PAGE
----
Betashares Chief Economist David is responsible for developing economic insights and portfolio construction strategies for adviser and retail clients. He was previously an economic columnist for The Australian Financial Review and spent several years as a senior economist and interest rate strategist at Bankers Trust and Macquarie Bank. David also held roles at the Commonwealth Treasury and Development (OECD) in Paris, France.
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Global equities saw reason for optimism last week, helped by a UK U-turn and media reports the Fed will scale back the size of rate hikes in December. Of course, the Fed is still on track to hike by another monster 0.75% next week and is likely to hike by a still large 0.5% in December – but hey, 0.5% is smaller than 0.75% so it’s time to party!
Exactly why Fed officials saw it fit to leak to the Wall Street Journal that it might scale back the size of rate hikes in December is unclear. One concern may have been growing signs of instability in global bond and currency markets, with the Bank of Japan resorting to intervention to support the Yen, the Bank of England doing contortions to contain the blow out in Gilt yields and even a surge in US bond yields (10-year yields sailing through 4%) on the back of earlier hawkish Fed commentary.
That said, with equities now likely to embark on yet another pivot party, it will undermine the Fed’s desire to tighten financial conditions. December is still a long time away – plenty of time to signal what it may or may not do at that meeting. Meanwhile, US inflation remains stubbornly high, helped by tight labour markets, solid consumer spending and lack of forced selling among home owners holding onto still cheap fixed-rate loans – all of which suggests a recession is still likely needed to break the back of inflation.
Either way, we’re now entering the Fed’s blackout period ahead of next week’s policy meeting – so we’re unlikely to get any corrective hawkish commentary anytime soon.
In the UK, normalcy appears to be returning with the Government reversing its promise to slash taxes and boost the budget deficit. As also expected, Chinese President Xi Jinping was re-confirmed for an historic third term in office – breaking with tradition of leaders only servicing for 10 years.
In Australia, we learnt from the minutes to the RBA’s meeting earlier this month that the decision to hike by 0.25% rather than the market expected 0.5% was “finely balanced”, and essentially came down to the fact rates had already been lifted aggressively, and time was needed to assess this impact given policy lags. Smaller rate increases also likely meant extending the timeframe over which rate hikes would take place – allowing the public to remain focused on the fight against inflation.
In other news, employment grew by a lot less than expected in September – a mere 0.9k – even though the unemployment rate held steady at 3.5%. With hiring indicators still firm, the weak employment result is either a statistical “rogue number” or a sign of growing labour shortages.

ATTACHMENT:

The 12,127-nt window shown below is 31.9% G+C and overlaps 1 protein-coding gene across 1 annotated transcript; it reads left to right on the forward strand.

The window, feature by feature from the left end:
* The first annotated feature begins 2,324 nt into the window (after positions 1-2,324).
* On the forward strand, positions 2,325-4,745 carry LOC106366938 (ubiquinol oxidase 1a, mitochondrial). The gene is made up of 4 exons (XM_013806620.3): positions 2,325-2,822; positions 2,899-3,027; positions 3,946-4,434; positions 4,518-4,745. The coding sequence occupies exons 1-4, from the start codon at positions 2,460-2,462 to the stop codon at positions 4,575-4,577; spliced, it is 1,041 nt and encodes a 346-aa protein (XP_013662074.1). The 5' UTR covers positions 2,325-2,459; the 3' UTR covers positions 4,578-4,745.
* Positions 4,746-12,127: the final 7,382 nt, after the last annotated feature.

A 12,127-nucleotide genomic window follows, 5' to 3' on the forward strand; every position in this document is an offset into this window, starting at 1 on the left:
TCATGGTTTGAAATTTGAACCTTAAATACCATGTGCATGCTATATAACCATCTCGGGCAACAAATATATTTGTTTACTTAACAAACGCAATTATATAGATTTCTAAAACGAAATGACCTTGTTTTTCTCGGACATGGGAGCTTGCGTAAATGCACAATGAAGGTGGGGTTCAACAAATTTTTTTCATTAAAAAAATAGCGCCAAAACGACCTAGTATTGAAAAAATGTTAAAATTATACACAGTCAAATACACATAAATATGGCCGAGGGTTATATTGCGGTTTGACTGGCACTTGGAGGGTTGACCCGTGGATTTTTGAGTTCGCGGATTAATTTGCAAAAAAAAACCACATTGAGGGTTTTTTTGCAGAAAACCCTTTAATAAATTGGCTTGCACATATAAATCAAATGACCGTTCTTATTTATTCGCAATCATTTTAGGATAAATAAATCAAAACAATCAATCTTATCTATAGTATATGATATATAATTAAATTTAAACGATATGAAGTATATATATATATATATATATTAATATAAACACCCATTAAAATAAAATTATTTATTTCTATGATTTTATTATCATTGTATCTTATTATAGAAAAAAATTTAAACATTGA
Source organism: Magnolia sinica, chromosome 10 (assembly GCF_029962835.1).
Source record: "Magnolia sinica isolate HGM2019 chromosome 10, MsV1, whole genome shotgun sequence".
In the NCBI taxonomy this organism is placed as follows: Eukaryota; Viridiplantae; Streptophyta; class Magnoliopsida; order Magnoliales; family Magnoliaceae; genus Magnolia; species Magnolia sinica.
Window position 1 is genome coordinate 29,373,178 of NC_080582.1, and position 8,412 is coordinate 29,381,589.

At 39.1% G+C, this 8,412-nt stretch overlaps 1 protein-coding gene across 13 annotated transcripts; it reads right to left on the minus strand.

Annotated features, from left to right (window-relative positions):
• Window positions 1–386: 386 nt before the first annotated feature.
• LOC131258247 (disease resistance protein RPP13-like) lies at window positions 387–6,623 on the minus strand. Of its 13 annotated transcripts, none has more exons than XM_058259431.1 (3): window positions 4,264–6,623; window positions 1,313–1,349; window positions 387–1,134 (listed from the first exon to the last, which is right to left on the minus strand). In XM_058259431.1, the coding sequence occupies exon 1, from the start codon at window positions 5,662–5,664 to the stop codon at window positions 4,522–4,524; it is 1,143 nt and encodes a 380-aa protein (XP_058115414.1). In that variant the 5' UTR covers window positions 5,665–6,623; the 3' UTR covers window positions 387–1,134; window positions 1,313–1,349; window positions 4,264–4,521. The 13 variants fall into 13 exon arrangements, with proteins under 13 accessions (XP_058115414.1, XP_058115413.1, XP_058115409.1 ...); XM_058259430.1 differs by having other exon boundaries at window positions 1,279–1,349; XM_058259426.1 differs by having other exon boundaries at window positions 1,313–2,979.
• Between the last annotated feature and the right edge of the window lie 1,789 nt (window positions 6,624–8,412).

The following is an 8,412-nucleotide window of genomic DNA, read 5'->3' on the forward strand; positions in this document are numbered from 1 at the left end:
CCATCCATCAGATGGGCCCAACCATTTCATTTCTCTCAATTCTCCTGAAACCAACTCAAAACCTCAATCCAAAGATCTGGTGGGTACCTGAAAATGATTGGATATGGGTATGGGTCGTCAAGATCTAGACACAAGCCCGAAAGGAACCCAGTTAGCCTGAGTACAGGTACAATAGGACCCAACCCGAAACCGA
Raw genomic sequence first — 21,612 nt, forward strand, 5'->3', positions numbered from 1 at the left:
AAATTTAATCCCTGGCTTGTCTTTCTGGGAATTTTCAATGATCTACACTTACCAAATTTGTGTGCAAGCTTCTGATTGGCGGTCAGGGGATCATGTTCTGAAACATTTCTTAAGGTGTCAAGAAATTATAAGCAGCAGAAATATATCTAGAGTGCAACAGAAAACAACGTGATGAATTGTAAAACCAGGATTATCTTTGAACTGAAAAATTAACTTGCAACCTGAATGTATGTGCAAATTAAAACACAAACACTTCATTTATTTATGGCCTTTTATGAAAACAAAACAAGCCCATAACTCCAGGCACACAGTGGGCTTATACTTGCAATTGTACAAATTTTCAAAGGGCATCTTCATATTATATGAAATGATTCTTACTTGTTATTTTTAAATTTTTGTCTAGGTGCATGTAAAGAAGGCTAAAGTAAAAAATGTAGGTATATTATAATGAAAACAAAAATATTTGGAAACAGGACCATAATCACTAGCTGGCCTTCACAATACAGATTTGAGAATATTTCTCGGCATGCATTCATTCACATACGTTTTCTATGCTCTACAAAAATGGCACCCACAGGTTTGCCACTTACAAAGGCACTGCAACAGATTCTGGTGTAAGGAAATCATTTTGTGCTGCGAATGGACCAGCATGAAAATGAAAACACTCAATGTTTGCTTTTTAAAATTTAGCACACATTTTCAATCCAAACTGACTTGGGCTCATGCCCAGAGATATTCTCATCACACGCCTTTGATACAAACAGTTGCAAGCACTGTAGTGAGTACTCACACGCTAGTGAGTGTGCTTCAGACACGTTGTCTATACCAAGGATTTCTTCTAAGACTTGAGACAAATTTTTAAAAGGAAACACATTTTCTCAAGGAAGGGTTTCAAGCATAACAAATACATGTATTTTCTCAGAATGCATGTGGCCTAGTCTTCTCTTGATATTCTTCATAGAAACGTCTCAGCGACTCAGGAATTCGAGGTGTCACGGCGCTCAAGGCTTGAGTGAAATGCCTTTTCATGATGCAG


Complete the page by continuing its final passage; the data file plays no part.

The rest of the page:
There are several global highlights this week. For starters, there are Q3 earnings results from some of the US’s major tech giants (Alphabet, Amazon, Apple and Microsoft). We’ll see what the giants say but, so far at least, the current earnings reporting season is once again proving “not as bad as feared”, reflecting a still solid US economy and corporate pricing power.
Key US inflation news is also out, with the September private consumer deflator and Q3 employment cost index on Thursday (US time). These reports are likely to show wage and cost pressures remain uncomfortably high which might well interrupt Wall Street’s pivot party, at least briefly. In Europe, a more economically credible UK Prime Minister (Rishi Sunak) is expected to be announced while the European Central Bank is widely expected to hike rates by a large 0.75% in view of double digit inflation.
After last week’s delay, Q3 Chinese GDP is also due for release on Wednesday – and which is expected to show some bounce back in growth in an albeit still weak economy.
In Australia, the Federal Budget is announced tomorrow night – while there’s expected to be no new net spending, questions remain over whether this is restrictive enough given the still large structural budget deficit and the RBA’s own efforts to slow the economy and reign in inflation. Indeed, Wednesday will also see the release of the Q3 CPI, which is expected to show a still uncomfortably high quarterly gain in core (trimmed mean) inflation of 1.5% (lifting the annual rate from 4.9% to 5.6%).
Have a great Week!
David is responsible for developing economic insights and portfolio construction strategies for adviser and retail clients. He was previously an economic columnist for The Australian Financial Review and spent several years as a senior economist and interest rate strategist at Bankers Trust and Macquarie Bank. David also held roles at the Commonwealth Treasury and Development (OECD) in Paris, France.Read more from David.